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WORLD | 04-05-2022 16:03

Online media fuelling divisions, global tensions, says new Reporters Without Borders report

Unregulated online content has spread disinformation and propaganda that have amplified political divisions worldwide, fanned international tensions and even contributed to Russia's invasion of Ukraine, media watchdog Reporters Without Borders warns.

Unregulated online content has spread disinformation and propaganda that have amplified political divisions, fanned international tensions and even contributed to Russia's invasion of Ukraine, a media watchdog said Tuesday.

Reporters Without Borders, widely known by its French acronym RSF, presented its findings in the 2022 edition of its annual World Press Freedom Index.

Democratic societies, it said, are increasingly fractured by social media spreading disinformation and media pursuing a "Fox News model", referring to the controversial US right-wing television network.

Autocratic regimes meanwhile tightly control information within their societies, using their leveraged position to wage "propaganda wars" against democracies and fuel divisions within them.

Such polarisation is becoming more "extreme," worldwide, RSF's director of operations and campaigns Rebecca Vincent told a news conference in London.

She pointed to the deaths of journalists in the Netherlands and Greece as well as the case of Julian Assange, the WikiLeaks founder who risks extradition and trial in the US for the publication of secret files.

The report showed how Russia, where state-run media overwhelmingly dominates and independent outlets are largely stifled, waged a propaganda war before its invasion of Ukraine.

Evgeniya Dillendorf, a correspondent for the independent Novaya Gazeta newspaper, said the main reason for lack of media diversity in Russia "is not pressure but lack of independent business which would finance it, and the lack of independent judicial system that would defend it."

Novaya Gazeta has suspended publication for the duration of Moscow's military intervention to avoid being shut down.

"The creation of media weaponry in authoritarian countries eliminates their citizens' right to information but is also linked to the rise in international tension, which can lead to the worst kind of wars," RSF Secretary-General Christophe Deloire said.

The "Fox News-isation" of Western media also posed a "fatal danger for democracies because it undermines the basis of civil harmony and tolerant public debate," he added.

Deloire urged countries to adopt legal frameworks to protect democratic online information spaces.

 

Record 'very bad'

The situation is "very bad" in a record 28 countries, according to this year's ranking of 180 countries and regions.

The lowest ranked were North Korea (180th), Eritrea (179th) and Iran (178th), with Myanmar (176th) and China (175th) close behind. Russia (155th) and its ally Belarus (153rd) were also among the most repressive.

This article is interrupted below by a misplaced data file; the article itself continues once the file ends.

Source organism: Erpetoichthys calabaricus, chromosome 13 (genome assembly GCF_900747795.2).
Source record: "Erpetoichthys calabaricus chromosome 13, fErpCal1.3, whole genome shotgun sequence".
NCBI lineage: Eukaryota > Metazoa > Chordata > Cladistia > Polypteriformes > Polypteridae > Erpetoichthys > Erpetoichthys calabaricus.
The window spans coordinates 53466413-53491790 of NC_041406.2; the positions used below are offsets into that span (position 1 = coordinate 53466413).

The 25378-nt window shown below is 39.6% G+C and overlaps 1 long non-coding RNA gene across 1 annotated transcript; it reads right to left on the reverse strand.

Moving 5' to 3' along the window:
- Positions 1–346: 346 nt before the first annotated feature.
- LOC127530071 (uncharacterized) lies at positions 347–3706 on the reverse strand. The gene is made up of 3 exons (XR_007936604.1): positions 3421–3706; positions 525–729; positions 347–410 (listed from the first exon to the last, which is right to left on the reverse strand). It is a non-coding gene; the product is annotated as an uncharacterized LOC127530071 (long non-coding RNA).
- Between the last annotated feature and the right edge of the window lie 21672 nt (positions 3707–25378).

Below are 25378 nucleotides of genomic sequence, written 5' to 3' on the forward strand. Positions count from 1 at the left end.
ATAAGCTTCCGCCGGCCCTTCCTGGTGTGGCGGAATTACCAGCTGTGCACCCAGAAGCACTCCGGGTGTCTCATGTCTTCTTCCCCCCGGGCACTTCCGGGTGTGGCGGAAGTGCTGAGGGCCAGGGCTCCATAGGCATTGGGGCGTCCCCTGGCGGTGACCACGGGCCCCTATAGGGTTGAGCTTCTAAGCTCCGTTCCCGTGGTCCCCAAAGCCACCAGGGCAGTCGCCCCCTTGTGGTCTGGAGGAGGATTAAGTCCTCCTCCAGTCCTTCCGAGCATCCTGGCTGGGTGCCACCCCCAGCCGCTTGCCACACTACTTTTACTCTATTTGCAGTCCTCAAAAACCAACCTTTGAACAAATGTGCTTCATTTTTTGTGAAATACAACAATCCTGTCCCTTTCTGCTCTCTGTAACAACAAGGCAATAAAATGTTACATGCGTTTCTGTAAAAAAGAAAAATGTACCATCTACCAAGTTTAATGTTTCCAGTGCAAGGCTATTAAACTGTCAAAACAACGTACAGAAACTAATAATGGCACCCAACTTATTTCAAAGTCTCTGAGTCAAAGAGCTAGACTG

Based on the previous calendar year, this does not reflect Russia's massive media crackdown since President Vladimir Putin sent troops into Ukraine.

Hong Kong's position plummeted dozens of places to 148th, reflecting Beijing's efforts to use "its legislative arsenal to confine its population and cut it off from the rest of the world", RSF said.

"It is the biggest downfall of the year, but it is fully deserved due to the consistent attacks on freedom of the press and the slow disappearance of the rule of law in Hong Kong," Cedric Alviani, head of RSF's Taiwan-based East Asia bureau, told AFP.

Just eight countries were ranked as "good," down from 12 last year.

Nordic countries Norway, Denmark and Sweden again topped the index, while the Netherlands fell from sixth to 28th after top crime reporter, Peter R. de Vries, was gunned down on an Amsterdam street last July.

The Free Press Unlimited group called the fall in the Netherlands "alarming news" and unprecedented, as the country had always been in the top 10 since 2002.

RSF commended Moldova (40th) and Bulgaria (91st) this year due to government changes and "the hope it has brought for improvement in the situation for journalists." But it noted "oligarchs still own or control the media" in both.

Media polarisation was "feeding and reinforcing internal social divisions in democratic societies" such as the United States (42nd), it said.

That trend was even starker in "illiberal democracies" such as Poland (66th), a European Union country where RSF noted suppression of independent media.

 

Argentina's place in the ranking

Regarding Argentina, RSF's report said that "polarisation between state-owned and privately owned media is still much in evidence," though it improved the nation's ranking from 69th to 29th globally.

Among its problems, the NGO said that "censorship by judicial means is one of the biggest threats to the media, and journalists and media outlets are often the targets of civil defamation lawsuits."

The NGO also cited the country's economic circumstances as a major issue, underlining that Argentina's "most powerful media belong to a small group of conglomerates with ties to the telecommunications business, oil exploitation, and development of public projects."

However, it noted that "legislative advances to limit the power of censorship, data commercialisation, respect for privacy and dissemination of fake news by Google, Facebook, Twitter, and others have been poor or non-existent."

Reporters Without Borders, launched in 1985 and which has published the yearly index since 2002, has become a thorn in the side of autocratic and despotic regimes around the world.

This year's listing used five new indicators to define press freedom – political context, legal framework, economic context, sociocultural context, and security – to reflect its "complexity."

 

– TIMES/AFP

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